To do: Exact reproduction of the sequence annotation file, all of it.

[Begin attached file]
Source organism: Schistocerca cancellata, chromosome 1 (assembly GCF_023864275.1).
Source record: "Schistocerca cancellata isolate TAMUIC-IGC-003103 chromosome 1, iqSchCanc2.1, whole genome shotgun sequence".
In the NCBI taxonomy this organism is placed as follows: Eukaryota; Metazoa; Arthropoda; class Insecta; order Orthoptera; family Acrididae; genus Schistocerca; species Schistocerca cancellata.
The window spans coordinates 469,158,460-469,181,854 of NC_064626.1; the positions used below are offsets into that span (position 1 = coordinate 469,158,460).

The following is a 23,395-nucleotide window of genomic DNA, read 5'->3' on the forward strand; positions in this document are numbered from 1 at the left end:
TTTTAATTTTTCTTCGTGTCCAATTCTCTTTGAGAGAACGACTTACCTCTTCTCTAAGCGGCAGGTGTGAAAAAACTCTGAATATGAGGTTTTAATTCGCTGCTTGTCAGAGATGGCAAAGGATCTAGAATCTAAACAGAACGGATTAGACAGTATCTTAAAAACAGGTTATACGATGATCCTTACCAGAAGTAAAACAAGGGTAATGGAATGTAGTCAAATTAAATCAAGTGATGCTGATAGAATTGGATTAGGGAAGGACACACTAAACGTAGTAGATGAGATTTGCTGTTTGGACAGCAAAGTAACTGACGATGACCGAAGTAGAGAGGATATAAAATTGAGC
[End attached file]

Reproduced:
Source organism: Schistocerca cancellata, chromosome 1 (assembly GCF_023864275.1).
Source record: "Schistocerca cancellata isolate TAMUIC-IGC-003103 chromosome 1, iqSchCanc2.1, whole genome shotgun sequence".
In the NCBI taxonomy this organism is placed as follows: Eukaryota; Metazoa; Arthropoda; class Insecta; order Orthoptera; family Acrididae; genus Schistocerca; species Schistocerca cancellata.
The window spans coordinates 469,158,460-469,181,854 of NC_064626.1; the positions used below are offsets into that span (position 1 = coordinate 469,158,460).

The following is a 23,395-nucleotide window of genomic DNA, read 5'->3' on the forward strand; positions in this document are numbered from 1 at the left end:
TTTTAATTTTTCTTCGTGTCCAATTCTCTTTGAGAGAACGACTTACCTCTTCTCTAAGCGGCAGGTGTGAAAAAACTCTGAATATGAGGTTTTAATTCGCTGCTTGTCAGAGATGGCAAAGGATCTAGAATCTAAACAGAACGGATTAGACAGTATCTTAAAAACAGGTTATACGATGATCCTTACCAGAAGTAAAACAAGGGTAATGGAATGTAGTCAAATTAAATCAAGTGATGCTGATAGAATTGGATTAGGGAAGGACACACTAAACGTAGTAGATGAGATTTGCTGTTTGGACAGCAAAGTAACTGACGATGACCGAAGTAGAGAGGATATAAAATTGAGC